This is according to new report ‘The Way We Are Now 2021’, released by leading relationships charity Relate and relationship experts eHarmony during Relationships Week (5-11 July). The report combines insights from counsellor focus groups and consumer polling, plus website and service data. It considers how single people and couples have reacted to lockdown easing and identifies key attitude and behaviour changes, as well as offering tips from counsellors for building healthy relationships with yourself and others.

Relationships Week logoThe research found that adults across the UK recognise the importance of good self-esteem with almost two thirds (64%) of adults surveyed agreeing [iii] that self-esteem is linked to success in a romantic relationship – this dropped to 58% of those living in the East Midlands. That’s why Relate Northamptonshire is using Relationships Week to encourage people to work on arguably the most important relationship of all: the one with themselves.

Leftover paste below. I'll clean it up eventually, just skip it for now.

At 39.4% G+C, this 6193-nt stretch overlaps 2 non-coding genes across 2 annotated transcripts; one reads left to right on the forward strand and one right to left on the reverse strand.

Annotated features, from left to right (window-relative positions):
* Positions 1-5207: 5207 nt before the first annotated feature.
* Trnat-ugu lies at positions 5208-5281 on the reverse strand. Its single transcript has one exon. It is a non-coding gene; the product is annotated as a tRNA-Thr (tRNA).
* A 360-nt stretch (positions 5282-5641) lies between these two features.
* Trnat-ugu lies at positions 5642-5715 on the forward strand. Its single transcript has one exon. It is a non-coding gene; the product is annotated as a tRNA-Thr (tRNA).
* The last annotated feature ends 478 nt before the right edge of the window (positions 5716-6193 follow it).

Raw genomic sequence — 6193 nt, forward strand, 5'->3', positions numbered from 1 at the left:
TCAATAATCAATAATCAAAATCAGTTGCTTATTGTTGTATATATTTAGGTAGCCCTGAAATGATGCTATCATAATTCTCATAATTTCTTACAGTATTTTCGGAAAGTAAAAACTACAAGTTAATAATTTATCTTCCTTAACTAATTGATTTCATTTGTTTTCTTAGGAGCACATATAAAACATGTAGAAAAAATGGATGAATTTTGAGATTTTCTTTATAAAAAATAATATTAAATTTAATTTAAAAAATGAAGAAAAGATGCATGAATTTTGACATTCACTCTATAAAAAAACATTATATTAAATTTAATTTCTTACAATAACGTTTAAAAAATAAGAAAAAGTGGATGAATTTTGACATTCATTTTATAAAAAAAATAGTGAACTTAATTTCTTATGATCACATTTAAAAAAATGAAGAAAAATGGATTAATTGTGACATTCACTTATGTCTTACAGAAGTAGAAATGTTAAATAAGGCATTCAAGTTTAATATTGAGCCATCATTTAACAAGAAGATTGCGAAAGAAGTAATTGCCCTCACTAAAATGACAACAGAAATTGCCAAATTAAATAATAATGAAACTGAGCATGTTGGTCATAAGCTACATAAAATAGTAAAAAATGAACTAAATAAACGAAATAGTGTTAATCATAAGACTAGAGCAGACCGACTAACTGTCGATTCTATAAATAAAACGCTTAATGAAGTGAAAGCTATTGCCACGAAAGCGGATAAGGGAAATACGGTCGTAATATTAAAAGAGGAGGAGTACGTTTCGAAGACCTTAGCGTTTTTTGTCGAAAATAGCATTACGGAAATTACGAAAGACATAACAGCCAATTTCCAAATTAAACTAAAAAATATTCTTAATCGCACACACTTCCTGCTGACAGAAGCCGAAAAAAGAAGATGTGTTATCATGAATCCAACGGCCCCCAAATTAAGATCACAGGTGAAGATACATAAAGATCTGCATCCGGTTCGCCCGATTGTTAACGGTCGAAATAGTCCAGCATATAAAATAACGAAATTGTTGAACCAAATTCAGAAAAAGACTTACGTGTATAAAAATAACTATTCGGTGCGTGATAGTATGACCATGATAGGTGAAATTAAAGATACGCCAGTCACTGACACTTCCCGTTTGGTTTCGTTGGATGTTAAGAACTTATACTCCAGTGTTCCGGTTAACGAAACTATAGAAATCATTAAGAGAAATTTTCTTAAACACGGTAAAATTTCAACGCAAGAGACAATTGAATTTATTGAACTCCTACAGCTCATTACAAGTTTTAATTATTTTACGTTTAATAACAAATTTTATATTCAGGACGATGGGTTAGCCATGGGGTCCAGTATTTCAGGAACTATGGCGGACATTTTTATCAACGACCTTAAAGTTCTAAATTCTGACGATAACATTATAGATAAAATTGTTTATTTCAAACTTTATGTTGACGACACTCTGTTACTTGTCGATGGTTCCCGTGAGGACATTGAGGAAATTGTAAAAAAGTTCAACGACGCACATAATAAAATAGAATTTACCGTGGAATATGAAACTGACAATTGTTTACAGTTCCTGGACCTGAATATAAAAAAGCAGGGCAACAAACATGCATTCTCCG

Are you one of the 25% who has been struggling with your self-esteem? We’d love to help you. Book counselling with us today or find out how individual counselling works.


Relate Counsellor Holly Roberts said the pandemic appears to have contributed to a split in self-esteem levels: “A positive and balanced view of yourself is critical to overall wellbeing and building strong relationships of all kinds. It’s great that just over a fifth of people in the East Midlands feel their self-esteem has increased but for others it has taken a big hit. As we focus on ‘getting back out there’ don’t forget to take some time to also focus on yourself. Learning to love yourself can mean different things to different people – it might be joining a face-to-face exercise class now that’s possible again, saying no to a social engagement, or getting some support such as counselling.”